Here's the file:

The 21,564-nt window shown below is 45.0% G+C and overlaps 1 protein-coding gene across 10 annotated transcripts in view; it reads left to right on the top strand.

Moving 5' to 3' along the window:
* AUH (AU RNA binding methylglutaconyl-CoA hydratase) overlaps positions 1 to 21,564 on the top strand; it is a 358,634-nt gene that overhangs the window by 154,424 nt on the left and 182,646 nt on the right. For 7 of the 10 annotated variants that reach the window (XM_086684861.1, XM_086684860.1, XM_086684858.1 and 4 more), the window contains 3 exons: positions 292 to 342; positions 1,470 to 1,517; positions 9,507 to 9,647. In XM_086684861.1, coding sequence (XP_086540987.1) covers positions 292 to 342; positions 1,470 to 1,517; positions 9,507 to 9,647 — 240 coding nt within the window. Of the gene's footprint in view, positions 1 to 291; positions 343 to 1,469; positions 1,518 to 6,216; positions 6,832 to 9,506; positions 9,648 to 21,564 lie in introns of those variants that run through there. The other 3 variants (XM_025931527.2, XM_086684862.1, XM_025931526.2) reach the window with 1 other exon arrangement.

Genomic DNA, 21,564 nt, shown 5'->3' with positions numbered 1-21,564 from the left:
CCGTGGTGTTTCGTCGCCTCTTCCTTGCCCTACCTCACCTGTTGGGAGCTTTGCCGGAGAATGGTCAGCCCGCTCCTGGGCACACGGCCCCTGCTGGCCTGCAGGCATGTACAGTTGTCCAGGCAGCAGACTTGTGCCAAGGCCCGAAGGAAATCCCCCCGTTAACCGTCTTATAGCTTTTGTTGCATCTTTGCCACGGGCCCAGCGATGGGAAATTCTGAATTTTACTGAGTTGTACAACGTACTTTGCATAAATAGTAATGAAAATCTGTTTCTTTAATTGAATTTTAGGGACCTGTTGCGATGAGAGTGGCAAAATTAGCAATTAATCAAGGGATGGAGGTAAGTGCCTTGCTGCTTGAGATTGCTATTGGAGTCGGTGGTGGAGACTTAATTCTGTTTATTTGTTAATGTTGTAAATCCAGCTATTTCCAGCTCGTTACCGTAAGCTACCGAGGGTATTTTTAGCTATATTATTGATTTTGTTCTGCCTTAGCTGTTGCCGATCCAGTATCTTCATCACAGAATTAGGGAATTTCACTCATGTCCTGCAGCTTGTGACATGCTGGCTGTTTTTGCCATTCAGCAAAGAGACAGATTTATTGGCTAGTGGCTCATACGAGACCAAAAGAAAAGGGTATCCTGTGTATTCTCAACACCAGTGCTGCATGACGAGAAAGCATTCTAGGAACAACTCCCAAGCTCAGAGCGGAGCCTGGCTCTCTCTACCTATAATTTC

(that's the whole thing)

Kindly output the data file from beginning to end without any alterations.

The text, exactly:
The 21,564-nt window shown below is 45.0% G+C and overlaps 1 protein-coding gene across 10 annotated transcripts in view; it reads left to right on the top strand.

Moving 5' to 3' along the window:
* AUH (AU RNA binding methylglutaconyl-CoA hydratase) overlaps positions 1 to 21,564 on the top strand; it is a 358,634-nt gene that overhangs the window by 154,424 nt on the left and 182,646 nt on the right. For 7 of the 10 annotated variants that reach the window (XM_086684861.1, XM_086684860.1, XM_086684858.1 and 4 more), the window contains 3 exons: positions 292 to 342; positions 1,470 to 1,517; positions 9,507 to 9,647. In XM_086684861.1, coding sequence (XP_086540987.1) covers positions 292 to 342; positions 1,470 to 1,517; positions 9,507 to 9,647 — 240 coding nt within the window. Of the gene's footprint in view, positions 1 to 291; positions 343 to 1,469; positions 1,518 to 6,216; positions 6,832 to 9,506; positions 9,648 to 21,564 lie in introns of those variants that run through there. The other 3 variants (XM_025931527.2, XM_086684862.1, XM_025931526.2) reach the window with 1 other exon arrangement.

Genomic DNA, 21,564 nt, shown 5'->3' with positions numbered 1-21,564 from the left:
CCGTGGTGTTTCGTCGCCTCTTCCTTGCCCTACCTCACCTGTTGGGAGCTTTGCCGGAGAATGGTCAGCCCGCTCCTGGGCACACGGCCCCTGCTGGCCTGCAGGCATGTACAGTTGTCCAGGCAGCAGACTTGTGCCAAGGCCCGAAGGAAATCCCCCCGTTAACCGTCTTATAGCTTTTGTTGCATCTTTGCCACGGGCCCAGCGATGGGAAATTCTGAATTTTACTGAGTTGTACAACGTACTTTGCATAAATAGTAATGAAAATCTGTTTCTTTAATTGAATTTTAGGGACCTGTTGCGATGAGAGTGGCAAAATTAGCAATTAATCAAGGGATGGAGGTAAGTGCCTTGCTGCTTGAGATTGCTATTGGAGTCGGTGGTGGAGACTTAATTCTGTTTATTTGTTAATGTTGTAAATCCAGCTATTTCCAGCTCGTTACCGTAAGCTACCGAGGGTATTTTTAGCTATATTATTGATTTTGTTCTGCCTTAGCTGTTGCCGATCCAGTATCTTCATCACAGAATTAGGGAATTTCACTCATGTCCTGCAGCTTGTGACATGCTGGCTGTTTTTGCCATTCAGCAAAGAGACAGATTTATTGGCTAGTGGCTCATACGAGACCAAAAGAAAAGGGTATCCTGTGTATTCTCAACACCAGTGCTGCATGACGAGAAAGCATTCTAGGAACAACTCCCAAGCTCAGAGCGGAGCCTGGCTCTCTCTACCTATAATTTC